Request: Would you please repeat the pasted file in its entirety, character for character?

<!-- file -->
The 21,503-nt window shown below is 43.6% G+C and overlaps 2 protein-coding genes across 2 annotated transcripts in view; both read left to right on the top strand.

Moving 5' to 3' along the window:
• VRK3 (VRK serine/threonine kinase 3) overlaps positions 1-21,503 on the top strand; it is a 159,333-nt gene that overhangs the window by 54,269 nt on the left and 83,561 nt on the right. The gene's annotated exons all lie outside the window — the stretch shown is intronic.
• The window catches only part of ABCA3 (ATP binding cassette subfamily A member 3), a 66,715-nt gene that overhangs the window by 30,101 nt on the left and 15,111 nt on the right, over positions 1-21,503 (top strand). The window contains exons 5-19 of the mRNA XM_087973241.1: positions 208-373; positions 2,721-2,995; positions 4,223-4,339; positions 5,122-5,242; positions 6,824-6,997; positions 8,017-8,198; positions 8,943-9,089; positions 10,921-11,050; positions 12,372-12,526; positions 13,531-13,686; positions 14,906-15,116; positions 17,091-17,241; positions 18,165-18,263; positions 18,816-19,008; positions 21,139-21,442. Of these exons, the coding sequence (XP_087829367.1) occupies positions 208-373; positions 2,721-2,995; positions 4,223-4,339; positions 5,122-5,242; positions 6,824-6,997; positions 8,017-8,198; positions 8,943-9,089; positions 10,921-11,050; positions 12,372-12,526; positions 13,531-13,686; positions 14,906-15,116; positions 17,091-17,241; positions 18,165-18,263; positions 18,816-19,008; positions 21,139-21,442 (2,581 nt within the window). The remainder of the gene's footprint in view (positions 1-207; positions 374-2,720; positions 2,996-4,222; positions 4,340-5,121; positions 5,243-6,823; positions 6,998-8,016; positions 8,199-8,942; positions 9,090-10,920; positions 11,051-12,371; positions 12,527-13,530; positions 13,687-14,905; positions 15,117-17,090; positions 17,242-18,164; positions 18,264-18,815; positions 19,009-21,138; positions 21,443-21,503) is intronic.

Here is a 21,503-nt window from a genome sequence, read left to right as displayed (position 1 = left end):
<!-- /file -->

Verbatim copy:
The 21,503-nt window shown below is 43.6% G+C and overlaps 2 protein-coding genes across 2 annotated transcripts in view; both read left to right on the top strand.

Moving 5' to 3' along the window:
• VRK3 (VRK serine/threonine kinase 3) overlaps positions 1-21,503 on the top strand; it is a 159,333-nt gene that overhangs the window by 54,269 nt on the left and 83,561 nt on the right. The gene's annotated exons all lie outside the window — the stretch shown is intronic.
• The window catches only part of ABCA3 (ATP binding cassette subfamily A member 3), a 66,715-nt gene that overhangs the window by 30,101 nt on the left and 15,111 nt on the right, over positions 1-21,503 (top strand). The window contains exons 5-19 of the mRNA XM_087973241.1: positions 208-373; positions 2,721-2,995; positions 4,223-4,339; positions 5,122-5,242; positions 6,824-6,997; positions 8,017-8,198; positions 8,943-9,089; positions 10,921-11,050; positions 12,372-12,526; positions 13,531-13,686; positions 14,906-15,116; positions 17,091-17,241; positions 18,165-18,263; positions 18,816-19,008; positions 21,139-21,442. Of these exons, the coding sequence (XP_087829367.1) occupies positions 208-373; positions 2,721-2,995; positions 4,223-4,339; positions 5,122-5,242; positions 6,824-6,997; positions 8,017-8,198; positions 8,943-9,089; positions 10,921-11,050; positions 12,372-12,526; positions 13,531-13,686; positions 14,906-15,116; positions 17,091-17,241; positions 18,165-18,263; positions 18,816-19,008; positions 21,139-21,442 (2,581 nt within the window). The remainder of the gene's footprint in view (positions 1-207; positions 374-2,720; positions 2,996-4,222; positions 4,340-5,121; positions 5,243-6,823; positions 6,998-8,016; positions 8,199-8,942; positions 9,090-10,920; positions 11,051-12,371; positions 12,527-13,530; positions 13,687-14,905; positions 15,117-17,090; positions 17,242-18,164; positions 18,264-18,815; positions 19,009-21,138; positions 21,443-21,503) is intronic.

Here is a 21,503-nt window from a genome sequence, read left to right as displayed (position 1 = left end):